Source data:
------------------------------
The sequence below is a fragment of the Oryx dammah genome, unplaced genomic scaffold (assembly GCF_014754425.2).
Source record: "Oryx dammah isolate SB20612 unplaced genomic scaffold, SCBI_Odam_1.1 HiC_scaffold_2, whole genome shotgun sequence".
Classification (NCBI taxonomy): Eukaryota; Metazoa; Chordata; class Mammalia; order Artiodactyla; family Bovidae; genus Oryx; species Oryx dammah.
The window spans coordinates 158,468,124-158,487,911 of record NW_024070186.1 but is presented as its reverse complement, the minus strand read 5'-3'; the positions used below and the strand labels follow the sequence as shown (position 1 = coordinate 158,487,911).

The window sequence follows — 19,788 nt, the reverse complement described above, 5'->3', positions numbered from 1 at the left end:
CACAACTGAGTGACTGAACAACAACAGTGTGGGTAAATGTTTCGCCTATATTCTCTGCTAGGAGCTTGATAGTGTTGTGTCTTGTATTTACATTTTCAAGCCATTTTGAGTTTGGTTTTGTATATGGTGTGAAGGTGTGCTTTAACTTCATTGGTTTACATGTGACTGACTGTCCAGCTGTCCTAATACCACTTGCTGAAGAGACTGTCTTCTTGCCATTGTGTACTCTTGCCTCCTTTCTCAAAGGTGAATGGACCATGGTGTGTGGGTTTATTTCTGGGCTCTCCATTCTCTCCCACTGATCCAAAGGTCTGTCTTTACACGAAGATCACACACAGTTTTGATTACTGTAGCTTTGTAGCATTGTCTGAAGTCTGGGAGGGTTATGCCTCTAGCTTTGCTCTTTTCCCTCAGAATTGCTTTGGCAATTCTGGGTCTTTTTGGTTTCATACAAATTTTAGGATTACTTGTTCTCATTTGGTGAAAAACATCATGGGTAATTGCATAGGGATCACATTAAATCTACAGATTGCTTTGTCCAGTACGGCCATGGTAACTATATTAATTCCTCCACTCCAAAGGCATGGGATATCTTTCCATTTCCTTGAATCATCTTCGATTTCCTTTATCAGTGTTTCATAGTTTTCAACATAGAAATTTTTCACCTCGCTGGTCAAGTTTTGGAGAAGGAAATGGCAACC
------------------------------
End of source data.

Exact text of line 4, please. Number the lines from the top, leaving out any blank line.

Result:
The window spans coordinates 158,468,124-158,487,911 of record NW_024070186.1 but is presented as its reverse complement, the minus strand read 5'-3'; the positions used below and the strand labels follow the sequence as shown (position 1 = coordinate 158,487,911).